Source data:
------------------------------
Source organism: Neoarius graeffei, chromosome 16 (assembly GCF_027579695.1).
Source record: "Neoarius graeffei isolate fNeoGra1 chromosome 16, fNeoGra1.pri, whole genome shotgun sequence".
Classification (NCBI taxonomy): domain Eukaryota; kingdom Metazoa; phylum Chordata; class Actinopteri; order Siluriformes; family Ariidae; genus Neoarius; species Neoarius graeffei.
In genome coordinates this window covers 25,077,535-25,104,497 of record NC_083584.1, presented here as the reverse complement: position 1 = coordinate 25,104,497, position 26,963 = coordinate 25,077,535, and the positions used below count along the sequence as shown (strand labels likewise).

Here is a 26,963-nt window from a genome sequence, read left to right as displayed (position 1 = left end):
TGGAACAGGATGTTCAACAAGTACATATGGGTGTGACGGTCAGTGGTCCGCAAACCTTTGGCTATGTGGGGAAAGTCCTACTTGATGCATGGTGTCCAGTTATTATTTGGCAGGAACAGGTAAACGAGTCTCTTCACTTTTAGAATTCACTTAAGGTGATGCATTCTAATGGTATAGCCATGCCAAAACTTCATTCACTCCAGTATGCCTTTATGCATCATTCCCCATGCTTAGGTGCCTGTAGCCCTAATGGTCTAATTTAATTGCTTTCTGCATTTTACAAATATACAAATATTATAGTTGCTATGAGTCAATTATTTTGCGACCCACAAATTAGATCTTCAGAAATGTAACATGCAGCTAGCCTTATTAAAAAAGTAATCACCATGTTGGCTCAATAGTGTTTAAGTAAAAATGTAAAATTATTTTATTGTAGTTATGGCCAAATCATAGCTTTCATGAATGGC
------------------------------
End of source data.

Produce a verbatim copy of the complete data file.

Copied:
Source organism: Neoarius graeffei, chromosome 16 (assembly GCF_027579695.1).
Source record: "Neoarius graeffei isolate fNeoGra1 chromosome 16, fNeoGra1.pri, whole genome shotgun sequence".
Classification (NCBI taxonomy): domain Eukaryota; kingdom Metazoa; phylum Chordata; class Actinopteri; order Siluriformes; family Ariidae; genus Neoarius; species Neoarius graeffei.
In genome coordinates this window covers 25,077,535-25,104,497 of record NC_083584.1, presented here as the reverse complement: position 1 = coordinate 25,104,497, position 26,963 = coordinate 25,077,535, and the positions used below count along the sequence as shown (strand labels likewise).

Here is a 26,963-nt window from a genome sequence, read left to right as displayed (position 1 = left end):
TGGAACAGGATGTTCAACAAGTACATATGGGTGTGACGGTCAGTGGTCCGCAAACCTTTGGCTATGTGGGGAAAGTCCTACTTGATGCATGGTGTCCAGTTATTATTTGGCAGGAACAGGTAAACGAGTCTCTTCACTTTTAGAATTCACTTAAGGTGATGCATTCTAATGGTATAGCCATGCCAAAACTTCATTCACTCCAGTATGCCTTTATGCATCATTCCCCATGCTTAGGTGCCTGTAGCCCTAATGGTCTAATTTAATTGCTTTCTGCATTTTACAAATATACAAATATTATAGTTGCTATGAGTCAATTATTTTGCGACCCACAAATTAGATCTTCAGAAATGTAACATGCAGCTAGCCTTATTAAAAAAGTAATCACCATGTTGGCTCAATAGTGTTTAAGTAAAAATGTAAAATTATTTTATTGTAGTTATGGCCAAATCATAGCTTTCATGAATGGC